Within reason, of course. But even that limitation is mine to choose.

Which is what I comes down to I suppose.

Choice.

It seems like there isn’t much of that these days. Like the world is happening to me.

Don’t get me wrong. I’ve tried to follow the rules, to do what I was told, and to follow the path I was supposed to follow, the one they said would be best for me, where I would find security, where I would fit in, where I’d be taken care of.

But I wasn’t.

All of that shit’s a lie anyway. Propagated by people like Andy. Who’s on his way right now.

Andy thinks I should get a real job. That I should pull my head out of my ass and just be like everyone else.

He says this to me as if he isn’t more miserable than I am. Like he doesn’t hide from his problems in a bottle or watching tv. Like he isn’t half engaged in his own life and half caught in the fantasy he’s created in his own head, balancing a tightrope that disallows him from seeing the reality of his life.

I too am a good distraction for Andy.

He gets to tell me how I’m screwing up. How I’d be much more happy if I did what he did, had what he had, forgot what he forgot.

Only he didn’t, and I can’t.

Forget.

I really wish Aaron would come around more. I’m not really sure how much longer I can stand the level of comfort I’ve created.

Aaron doesn’t approve of my current lifestyle. I’ve never heard Aaron say that, but I know it must be what is going through Aarons head.

You never see Aaron and Andy around at the same time. It’s likely a good thing though, I don’t think either of them would agree.

And I’m worried.

Aaron doesn’t like what I’m doing either. Only she handles it in a different way.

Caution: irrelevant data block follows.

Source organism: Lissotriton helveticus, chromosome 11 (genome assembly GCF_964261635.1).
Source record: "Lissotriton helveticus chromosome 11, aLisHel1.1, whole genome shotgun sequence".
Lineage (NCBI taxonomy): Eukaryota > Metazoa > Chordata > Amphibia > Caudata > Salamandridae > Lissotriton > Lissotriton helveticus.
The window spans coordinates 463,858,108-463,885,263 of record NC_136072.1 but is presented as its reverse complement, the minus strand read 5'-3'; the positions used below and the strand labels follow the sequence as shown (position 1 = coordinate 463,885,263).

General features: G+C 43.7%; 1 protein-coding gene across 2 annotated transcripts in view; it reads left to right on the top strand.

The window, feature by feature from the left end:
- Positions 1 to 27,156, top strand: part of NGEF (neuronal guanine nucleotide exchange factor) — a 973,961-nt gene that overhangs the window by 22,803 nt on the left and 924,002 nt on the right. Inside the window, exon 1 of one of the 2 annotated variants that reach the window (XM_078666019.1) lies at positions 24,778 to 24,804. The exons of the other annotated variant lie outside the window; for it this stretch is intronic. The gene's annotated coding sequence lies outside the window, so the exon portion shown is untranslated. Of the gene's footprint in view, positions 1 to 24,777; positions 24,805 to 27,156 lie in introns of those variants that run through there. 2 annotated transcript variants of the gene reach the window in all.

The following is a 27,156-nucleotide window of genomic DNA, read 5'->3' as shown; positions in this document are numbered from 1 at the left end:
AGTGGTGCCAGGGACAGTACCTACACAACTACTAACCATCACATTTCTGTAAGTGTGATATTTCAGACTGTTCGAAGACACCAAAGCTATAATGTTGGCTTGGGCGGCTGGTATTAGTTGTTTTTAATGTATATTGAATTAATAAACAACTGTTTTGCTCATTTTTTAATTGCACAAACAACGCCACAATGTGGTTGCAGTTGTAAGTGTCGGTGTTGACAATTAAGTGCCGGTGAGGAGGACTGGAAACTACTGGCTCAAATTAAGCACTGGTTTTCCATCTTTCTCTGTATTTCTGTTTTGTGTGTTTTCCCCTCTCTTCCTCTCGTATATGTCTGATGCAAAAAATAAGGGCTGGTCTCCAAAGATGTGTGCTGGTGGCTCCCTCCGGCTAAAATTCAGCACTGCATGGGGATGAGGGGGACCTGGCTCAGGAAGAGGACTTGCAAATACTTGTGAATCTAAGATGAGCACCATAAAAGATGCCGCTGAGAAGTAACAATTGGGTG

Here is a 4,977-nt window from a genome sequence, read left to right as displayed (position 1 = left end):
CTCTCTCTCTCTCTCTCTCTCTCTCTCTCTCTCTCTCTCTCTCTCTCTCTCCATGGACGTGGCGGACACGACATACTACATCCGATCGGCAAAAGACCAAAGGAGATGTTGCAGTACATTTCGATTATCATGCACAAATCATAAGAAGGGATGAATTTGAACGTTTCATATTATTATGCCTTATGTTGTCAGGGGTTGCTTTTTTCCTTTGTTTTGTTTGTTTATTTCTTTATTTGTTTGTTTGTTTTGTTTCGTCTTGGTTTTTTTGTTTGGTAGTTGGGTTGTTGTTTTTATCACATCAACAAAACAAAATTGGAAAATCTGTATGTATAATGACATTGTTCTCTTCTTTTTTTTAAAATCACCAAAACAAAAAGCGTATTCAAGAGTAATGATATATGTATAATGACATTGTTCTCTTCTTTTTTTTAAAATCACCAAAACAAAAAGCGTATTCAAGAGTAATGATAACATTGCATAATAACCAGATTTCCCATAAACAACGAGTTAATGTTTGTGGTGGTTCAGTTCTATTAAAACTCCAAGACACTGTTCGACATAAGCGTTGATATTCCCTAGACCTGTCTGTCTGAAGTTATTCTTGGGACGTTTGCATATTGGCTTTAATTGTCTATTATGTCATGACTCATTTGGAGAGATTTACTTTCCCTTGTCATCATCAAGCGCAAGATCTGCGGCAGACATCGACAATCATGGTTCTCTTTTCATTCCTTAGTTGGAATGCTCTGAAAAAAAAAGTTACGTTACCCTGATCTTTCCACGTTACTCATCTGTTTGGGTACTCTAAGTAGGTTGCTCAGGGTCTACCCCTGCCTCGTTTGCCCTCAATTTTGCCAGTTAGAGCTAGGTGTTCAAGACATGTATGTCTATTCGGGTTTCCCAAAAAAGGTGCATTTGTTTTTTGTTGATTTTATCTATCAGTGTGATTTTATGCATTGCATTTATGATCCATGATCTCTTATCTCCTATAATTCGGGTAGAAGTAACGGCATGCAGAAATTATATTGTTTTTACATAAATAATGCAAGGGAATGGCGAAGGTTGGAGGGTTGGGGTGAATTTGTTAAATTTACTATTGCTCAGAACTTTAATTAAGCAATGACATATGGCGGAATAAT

Instead of yelling at me, like Andy, Aaron just quietly goes away. I never see her leave. I’m usually not paying attention.

It’s often in the middle of an argument with Andy. Trying to prove him wrong. He just makes me so fucking mad.

I need to find a way to get rid of him, I think. I don’t even know why I let him hang around. All he does is remind me what I’m doing, what I haven’t forgotten, and what I can never become.

I guess trashing your life isn’t everything it’s cracked up to be. Or, at least, you don’t always get to be with the ones you’d like.

With each day that passes, I fear Aaron may simply stop coming around at all anymore.

Which is painful to think about.

Because Aaron remembers.

And I want to remember too.

You can have all the tools…

As I work to get this poetry stuff out, to figure out why sharing it with the world feels so necessary, I’m starting to figure out how to make it more useful. You know, to the people listening.

You can see that shift in these two videos. From just saying the poem and explaining, to connecting to the idea that really drives this form of expression for me. The reality that, with all things personal or professional development, emotion must be present for change to happen.

These videos start to connect that concept in a way that I believe can be much more helpful for people, more engaging to watch, and much more fun to produce.

I hope you enjoy them.